Only Kim et al33 reported IR and lipid metabolism changes in CHC patients in Korea, which included only 28 patients. Our study did not compare variables that might affect the results (i.e., BMI), as it was of a retrospective design with a limited number of patients compared to other reports. However, the results are significant because they support the eradication of HCV with peg-IFN and RBV that alters lipid metabolism and might be improve IR in Korean patients.

Acknowledgement

This work was supported by the Soonchunhyang University Research Fund.

Footnotes

The authors have no conflicts to disclose.

Abbreviations

ALT
alanine aminotransferase
BMI
body mass index
CHB
chronic hepatitis B
CHC
chronic hepatitis C
CLD
chronic liver disease
HCC
hepatocellular carcinoma
HCV
hepatitis C virus
HDL-C
high-density lipoprotein cholesterol
HOMA
homeostasis model for assessment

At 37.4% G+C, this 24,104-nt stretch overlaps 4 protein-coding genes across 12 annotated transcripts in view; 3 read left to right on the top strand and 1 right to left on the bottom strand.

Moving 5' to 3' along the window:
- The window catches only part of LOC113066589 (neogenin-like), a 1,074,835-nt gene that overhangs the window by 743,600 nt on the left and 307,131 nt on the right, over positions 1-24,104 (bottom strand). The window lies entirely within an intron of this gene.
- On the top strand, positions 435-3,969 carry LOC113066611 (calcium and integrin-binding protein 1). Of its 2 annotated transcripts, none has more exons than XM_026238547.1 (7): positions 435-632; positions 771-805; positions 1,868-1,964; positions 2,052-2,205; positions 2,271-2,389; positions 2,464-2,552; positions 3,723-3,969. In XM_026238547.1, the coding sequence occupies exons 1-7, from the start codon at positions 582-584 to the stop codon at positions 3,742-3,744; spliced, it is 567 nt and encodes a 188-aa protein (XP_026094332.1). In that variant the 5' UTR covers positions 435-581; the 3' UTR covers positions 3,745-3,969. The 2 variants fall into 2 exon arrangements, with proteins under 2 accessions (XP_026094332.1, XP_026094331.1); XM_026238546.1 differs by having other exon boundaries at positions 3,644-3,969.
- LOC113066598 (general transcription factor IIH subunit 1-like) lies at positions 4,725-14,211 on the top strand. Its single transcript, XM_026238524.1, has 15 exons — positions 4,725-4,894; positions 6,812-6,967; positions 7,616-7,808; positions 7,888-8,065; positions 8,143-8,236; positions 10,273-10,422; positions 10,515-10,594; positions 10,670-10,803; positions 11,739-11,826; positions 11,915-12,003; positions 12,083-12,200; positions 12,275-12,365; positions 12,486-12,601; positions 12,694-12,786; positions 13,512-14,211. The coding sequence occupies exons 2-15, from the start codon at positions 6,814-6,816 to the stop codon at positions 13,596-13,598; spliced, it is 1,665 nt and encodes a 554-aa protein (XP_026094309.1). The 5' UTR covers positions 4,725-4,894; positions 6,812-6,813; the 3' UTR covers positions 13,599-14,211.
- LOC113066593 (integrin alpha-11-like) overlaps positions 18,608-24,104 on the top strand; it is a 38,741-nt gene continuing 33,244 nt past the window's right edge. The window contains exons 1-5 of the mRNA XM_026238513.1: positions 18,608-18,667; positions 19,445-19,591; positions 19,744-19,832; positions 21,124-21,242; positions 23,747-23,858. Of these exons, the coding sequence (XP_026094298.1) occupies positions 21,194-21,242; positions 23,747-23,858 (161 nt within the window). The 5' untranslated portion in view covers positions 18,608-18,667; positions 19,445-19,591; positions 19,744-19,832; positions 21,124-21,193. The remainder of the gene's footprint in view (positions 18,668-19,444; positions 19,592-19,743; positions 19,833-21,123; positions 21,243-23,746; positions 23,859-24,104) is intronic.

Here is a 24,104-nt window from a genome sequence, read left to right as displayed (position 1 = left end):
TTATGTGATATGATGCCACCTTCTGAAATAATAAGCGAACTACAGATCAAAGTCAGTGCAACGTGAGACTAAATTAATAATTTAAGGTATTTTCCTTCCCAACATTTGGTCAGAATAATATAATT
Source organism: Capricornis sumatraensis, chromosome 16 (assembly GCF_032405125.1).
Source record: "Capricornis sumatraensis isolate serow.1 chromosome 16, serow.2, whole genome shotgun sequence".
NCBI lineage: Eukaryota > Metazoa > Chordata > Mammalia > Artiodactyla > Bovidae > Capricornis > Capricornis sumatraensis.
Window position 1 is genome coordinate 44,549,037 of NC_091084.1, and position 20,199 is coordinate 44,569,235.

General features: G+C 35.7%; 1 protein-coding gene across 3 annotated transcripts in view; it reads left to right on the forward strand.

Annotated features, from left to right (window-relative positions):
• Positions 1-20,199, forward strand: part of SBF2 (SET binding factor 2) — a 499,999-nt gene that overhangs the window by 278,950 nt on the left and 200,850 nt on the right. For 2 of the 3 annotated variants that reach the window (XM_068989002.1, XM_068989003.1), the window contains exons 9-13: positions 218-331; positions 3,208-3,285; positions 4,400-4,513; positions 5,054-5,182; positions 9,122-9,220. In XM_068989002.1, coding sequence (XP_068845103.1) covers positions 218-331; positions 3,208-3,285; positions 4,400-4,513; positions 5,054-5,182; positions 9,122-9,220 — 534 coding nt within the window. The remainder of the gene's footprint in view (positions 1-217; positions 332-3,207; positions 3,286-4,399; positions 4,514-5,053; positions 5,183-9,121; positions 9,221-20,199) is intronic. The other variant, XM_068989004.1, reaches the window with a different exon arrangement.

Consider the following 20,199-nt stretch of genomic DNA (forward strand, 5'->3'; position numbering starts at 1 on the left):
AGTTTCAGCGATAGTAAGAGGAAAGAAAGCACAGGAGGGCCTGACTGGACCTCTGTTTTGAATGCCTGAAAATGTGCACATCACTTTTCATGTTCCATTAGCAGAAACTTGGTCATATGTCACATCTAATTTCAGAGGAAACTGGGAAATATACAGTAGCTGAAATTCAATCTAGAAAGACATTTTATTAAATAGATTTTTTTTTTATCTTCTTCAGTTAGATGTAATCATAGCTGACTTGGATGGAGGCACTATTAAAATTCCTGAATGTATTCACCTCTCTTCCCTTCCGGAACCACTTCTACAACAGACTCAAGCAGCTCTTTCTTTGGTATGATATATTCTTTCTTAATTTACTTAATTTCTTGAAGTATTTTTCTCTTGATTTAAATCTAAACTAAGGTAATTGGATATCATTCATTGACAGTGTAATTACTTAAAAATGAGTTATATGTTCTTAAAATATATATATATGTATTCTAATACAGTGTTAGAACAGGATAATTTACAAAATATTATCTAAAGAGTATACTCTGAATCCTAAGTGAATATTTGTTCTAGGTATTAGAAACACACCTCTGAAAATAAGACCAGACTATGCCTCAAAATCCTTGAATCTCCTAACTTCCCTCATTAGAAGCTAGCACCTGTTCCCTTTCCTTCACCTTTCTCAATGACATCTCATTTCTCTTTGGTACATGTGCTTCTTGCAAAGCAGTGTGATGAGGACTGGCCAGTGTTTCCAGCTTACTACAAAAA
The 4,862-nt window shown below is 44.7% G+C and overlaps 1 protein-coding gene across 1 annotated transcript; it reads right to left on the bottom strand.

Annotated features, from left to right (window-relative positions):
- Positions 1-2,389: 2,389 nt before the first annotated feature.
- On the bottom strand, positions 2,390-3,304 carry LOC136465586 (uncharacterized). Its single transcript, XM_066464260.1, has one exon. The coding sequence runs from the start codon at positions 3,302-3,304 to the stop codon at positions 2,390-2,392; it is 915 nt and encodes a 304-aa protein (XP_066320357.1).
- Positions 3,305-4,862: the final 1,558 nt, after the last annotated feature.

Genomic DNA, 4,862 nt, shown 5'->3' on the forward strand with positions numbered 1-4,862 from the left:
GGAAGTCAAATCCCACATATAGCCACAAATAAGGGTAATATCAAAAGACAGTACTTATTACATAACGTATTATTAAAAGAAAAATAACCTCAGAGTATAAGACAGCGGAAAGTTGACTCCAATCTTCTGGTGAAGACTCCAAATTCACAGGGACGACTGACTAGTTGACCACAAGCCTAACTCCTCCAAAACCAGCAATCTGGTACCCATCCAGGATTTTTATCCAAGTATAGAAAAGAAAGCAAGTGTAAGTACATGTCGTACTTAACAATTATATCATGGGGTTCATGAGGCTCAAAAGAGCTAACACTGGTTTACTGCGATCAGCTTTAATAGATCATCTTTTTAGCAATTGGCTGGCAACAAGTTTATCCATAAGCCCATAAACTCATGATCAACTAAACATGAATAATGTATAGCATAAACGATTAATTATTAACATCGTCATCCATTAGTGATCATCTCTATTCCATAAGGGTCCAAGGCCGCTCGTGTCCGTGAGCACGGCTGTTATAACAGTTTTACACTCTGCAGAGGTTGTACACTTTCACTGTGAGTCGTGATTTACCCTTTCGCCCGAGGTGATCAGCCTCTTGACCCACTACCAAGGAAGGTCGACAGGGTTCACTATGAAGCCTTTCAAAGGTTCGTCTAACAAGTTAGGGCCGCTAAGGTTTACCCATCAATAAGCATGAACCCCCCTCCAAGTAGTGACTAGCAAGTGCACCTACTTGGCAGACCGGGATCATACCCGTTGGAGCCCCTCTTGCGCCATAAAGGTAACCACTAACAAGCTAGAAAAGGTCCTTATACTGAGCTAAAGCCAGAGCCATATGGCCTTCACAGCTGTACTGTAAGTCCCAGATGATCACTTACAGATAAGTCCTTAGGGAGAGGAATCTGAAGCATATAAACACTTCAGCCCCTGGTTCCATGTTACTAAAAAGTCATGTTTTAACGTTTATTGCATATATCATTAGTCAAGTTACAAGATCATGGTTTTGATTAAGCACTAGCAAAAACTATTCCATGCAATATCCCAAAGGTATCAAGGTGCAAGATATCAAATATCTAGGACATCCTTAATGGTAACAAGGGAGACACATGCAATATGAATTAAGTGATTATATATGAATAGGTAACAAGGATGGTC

IFN
interferon
IR
insulin resistance
LC
liver cirrhosis
LDL-C
low-density lipoprotein cholesterol
RBV
ribavirin
SVR
sustained virologic response
TC
total cholesterol
TG
triglyceride

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Figure 1
Changes in total cholesterol (TC), triglyceride (TG), low-density lipoprotein cholesterol (LDL-C), and high-density lipoprotein cholesterol (HDL-C) levels in hepatitis C virus (HCV)-positive patients according treatment efficacy (★statistically significant differences during treatment in the sustained virologic response, SVR, group, P<0.05). LDL-C had significantly changed at DTX and ATx compared to BTx. TC, total cholesterol; TG, triglyceride; LDL-C, low-density lipoprotein cholesterol; HDL-C, high-density lipoprotein cholesterol; SVR, sustained virologic response; BTx, Before treatment; DTx, End of treatment; ATx, After treatment.

cmh-20-38-g001.jpg
Figure 2
Sequential changes in homeostasis model assessment (HOMA) of β cells (HOMA-β) and HOMA of insulin resistance (HOMA-IR) in all patients receiving pegylated interferon plus ribavirin combination therapy, relative to treatment response. HOMA-IR and HOMA-β were significantly changed at DTx in the SVR group. HOMA-β, homeostasis model assessment of β cell; HOMA-IR, homeostasis model assessment of insulin resistance; SVR, sustained virologic response; BTx, Before treatment; DTx, End of treatment; ATx, After treatment.

cmh-20-38-g002.jpg